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First of all, I want to mention that the Universala Ligo (1942-1993) tried to create an Esperanto currency called the stelo. Theoretically it was supposed to be equal to the value of 1 kg of bread, but in practice, it became equal to one-fourth of a Dutch guilder (the currency in the Netherlands before the euro). Note that steloj are also used as the currency in the instructional Esperanto soap opera Pasporto al la Tuta Mondo.
That isn’t really what I wanted to discuss in this blog post though… I once said, “La angla estas la mona lingvo, sed Esperanto la bona lingvo.” (English is the money language, but Esperanto the good language.) If you want to dig deeper into this, see Joel Brozovsky’s short essay entitled Why does an American use Esperanto? Even so, there’s nothing wrong with talking about money in Esperanto! However, I’ve found that many otherwise experienced Esperanto speakers don’t know some basic terms for money. Do you know how to say the following words in Esperanto: ATM (British: cash machine), balance, debit, exchange rate and stock? Well, starting today you’ll be able to wheel and deal in the international language.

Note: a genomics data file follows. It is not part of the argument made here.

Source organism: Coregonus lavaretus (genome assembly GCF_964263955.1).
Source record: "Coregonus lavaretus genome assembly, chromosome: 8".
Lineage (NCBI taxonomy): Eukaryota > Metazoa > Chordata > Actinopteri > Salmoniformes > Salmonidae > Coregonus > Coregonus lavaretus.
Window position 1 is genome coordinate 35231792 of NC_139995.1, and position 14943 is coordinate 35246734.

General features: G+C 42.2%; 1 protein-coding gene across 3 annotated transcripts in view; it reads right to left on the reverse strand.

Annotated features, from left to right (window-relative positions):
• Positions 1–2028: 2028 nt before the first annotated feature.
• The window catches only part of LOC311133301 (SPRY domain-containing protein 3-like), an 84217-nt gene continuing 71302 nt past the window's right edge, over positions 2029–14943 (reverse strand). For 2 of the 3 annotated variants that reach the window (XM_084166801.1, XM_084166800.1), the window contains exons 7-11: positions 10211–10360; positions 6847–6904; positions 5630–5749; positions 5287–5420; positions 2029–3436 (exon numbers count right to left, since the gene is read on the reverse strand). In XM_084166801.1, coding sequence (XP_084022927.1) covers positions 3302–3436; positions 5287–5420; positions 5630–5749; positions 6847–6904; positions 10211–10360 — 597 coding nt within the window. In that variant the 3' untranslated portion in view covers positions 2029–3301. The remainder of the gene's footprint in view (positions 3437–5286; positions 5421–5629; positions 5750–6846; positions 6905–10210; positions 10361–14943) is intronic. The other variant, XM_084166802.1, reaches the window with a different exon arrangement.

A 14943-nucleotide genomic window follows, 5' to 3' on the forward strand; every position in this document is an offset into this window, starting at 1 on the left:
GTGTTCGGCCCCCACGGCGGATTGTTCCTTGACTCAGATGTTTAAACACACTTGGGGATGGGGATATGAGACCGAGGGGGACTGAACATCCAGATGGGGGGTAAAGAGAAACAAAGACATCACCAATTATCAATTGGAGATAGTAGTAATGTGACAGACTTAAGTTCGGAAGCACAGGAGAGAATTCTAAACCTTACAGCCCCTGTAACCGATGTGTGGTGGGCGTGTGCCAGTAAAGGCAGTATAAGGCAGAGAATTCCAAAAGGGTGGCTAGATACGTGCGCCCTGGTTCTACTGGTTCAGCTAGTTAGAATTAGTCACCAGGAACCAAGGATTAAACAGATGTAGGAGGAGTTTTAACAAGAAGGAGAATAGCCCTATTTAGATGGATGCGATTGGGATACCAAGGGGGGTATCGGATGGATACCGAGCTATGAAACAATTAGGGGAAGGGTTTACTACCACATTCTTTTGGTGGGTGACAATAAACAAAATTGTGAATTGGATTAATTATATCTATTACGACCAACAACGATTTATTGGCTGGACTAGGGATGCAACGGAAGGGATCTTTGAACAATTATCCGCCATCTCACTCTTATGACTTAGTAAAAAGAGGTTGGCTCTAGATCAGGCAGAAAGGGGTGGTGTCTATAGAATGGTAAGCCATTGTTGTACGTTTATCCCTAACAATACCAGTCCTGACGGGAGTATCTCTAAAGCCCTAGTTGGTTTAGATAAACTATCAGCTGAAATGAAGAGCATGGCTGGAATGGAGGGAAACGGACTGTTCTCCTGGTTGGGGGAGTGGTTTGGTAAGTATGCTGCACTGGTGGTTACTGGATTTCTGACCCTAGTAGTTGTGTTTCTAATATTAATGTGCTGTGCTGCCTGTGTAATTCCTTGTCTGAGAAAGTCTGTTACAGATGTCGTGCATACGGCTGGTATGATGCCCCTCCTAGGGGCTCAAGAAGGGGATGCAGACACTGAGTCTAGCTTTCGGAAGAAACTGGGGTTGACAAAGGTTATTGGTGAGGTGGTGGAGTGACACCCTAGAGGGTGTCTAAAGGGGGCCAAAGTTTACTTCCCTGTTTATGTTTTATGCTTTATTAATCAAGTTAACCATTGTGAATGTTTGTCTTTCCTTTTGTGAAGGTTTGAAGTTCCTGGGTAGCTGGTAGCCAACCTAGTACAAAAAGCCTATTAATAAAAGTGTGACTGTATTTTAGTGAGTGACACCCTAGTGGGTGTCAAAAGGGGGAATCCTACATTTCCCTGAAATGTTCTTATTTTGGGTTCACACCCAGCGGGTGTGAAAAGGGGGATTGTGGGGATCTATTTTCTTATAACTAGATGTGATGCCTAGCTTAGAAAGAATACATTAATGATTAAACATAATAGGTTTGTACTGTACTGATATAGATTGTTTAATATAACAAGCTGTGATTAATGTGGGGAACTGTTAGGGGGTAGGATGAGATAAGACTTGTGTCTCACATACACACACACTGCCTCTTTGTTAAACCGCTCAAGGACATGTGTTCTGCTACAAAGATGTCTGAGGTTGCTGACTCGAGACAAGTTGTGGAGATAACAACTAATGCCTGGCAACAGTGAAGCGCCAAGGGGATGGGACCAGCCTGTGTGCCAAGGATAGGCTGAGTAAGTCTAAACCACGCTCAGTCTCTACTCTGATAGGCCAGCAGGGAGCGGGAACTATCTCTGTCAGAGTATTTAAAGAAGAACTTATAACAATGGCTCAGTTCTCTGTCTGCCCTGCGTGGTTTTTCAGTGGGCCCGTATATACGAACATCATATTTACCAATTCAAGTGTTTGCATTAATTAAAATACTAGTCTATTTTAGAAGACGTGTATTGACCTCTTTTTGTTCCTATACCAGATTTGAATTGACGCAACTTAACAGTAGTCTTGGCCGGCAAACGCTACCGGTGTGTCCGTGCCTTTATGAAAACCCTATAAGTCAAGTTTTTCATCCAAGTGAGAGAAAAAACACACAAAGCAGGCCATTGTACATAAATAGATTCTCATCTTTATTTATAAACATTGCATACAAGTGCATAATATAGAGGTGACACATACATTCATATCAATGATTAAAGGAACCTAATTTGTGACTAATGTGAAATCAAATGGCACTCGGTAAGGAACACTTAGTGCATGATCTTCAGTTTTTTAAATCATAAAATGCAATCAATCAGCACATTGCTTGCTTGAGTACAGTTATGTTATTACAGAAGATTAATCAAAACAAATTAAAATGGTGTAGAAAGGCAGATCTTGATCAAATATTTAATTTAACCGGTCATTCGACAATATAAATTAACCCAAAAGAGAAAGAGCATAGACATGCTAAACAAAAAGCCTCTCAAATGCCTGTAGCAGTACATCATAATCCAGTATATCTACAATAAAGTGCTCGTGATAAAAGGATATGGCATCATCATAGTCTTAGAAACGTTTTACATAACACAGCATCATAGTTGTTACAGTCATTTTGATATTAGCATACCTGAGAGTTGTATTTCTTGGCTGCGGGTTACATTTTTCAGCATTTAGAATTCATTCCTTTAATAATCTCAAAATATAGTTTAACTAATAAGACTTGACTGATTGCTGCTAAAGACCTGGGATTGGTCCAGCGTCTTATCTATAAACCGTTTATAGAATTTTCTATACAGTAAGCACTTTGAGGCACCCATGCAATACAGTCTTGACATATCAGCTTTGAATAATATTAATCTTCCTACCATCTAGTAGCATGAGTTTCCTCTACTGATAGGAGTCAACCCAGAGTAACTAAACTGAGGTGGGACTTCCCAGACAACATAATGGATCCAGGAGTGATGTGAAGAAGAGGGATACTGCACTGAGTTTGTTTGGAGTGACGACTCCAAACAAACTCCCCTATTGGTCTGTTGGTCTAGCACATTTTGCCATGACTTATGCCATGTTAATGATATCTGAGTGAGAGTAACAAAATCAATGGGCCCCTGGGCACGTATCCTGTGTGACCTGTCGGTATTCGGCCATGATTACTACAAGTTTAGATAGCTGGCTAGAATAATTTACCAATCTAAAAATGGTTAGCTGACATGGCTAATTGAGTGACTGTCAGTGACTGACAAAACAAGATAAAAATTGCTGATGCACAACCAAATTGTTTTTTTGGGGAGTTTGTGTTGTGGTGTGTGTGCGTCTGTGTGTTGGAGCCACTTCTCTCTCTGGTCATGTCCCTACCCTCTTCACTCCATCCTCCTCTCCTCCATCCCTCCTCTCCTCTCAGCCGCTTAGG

While not a banko, the Universal Esperanto Association has accounts for its members which can be used to store money to pay other members or for UEA’s services, such as congress registration or Esperanto books. So, you first open your konto (account) and if you happen to be at their headquarters in Rotterdam, Netherlands, you could put some mono into your account with kontanta mono (cash). Yes, I’ll admit this is the most illogical thing I’ve seen in Esperanto, but kont/o and kontant/a are actually completely different roots. Afterwards, you can check the elspezoj (expenses) and enspezoj (income) and the sum of everything together will be your saldo (balance). Note also that expenses and income can also be spoken about more generically just as spezoj.
While it’s quite old-fashioned and I don’t recommend it for travel today, you could also get vojaĝĉekoj (traveller’s checks) before you leave. I’ve personally found that ĉeko (a check) in Ĉeĥio (Czech Republic) is quite useless, but they could be more useful in other countries like Ĉinio (China). Once you arrive, you might need to interŝanĝi monon (exchange money) in which case, it would be useful to know the kurzo (exchange rate). You could also stop by a monaŭtomato (money automat) and put in your debetkarto (debit card) or kreditkarto. Be careful though, If you take out too much money with your kreditkarto, you could really run up some ŝuldo (debt)!
In Turkio, someone might try to convince you to invest money into Turkish rugs to sell back home. However, I think it would be wiser ŝpari (to save) your money in a ŝparkonto (savings account), but be sure to check out how much interezo (interest) it earns you! If you’re feeling a bit more risky, you could buy some akcioj (shares of stock) on the borso (stock market). Whatever you do, mi esperas, ke vi finance sukcesos! (I hope that you’ll succeed financially!)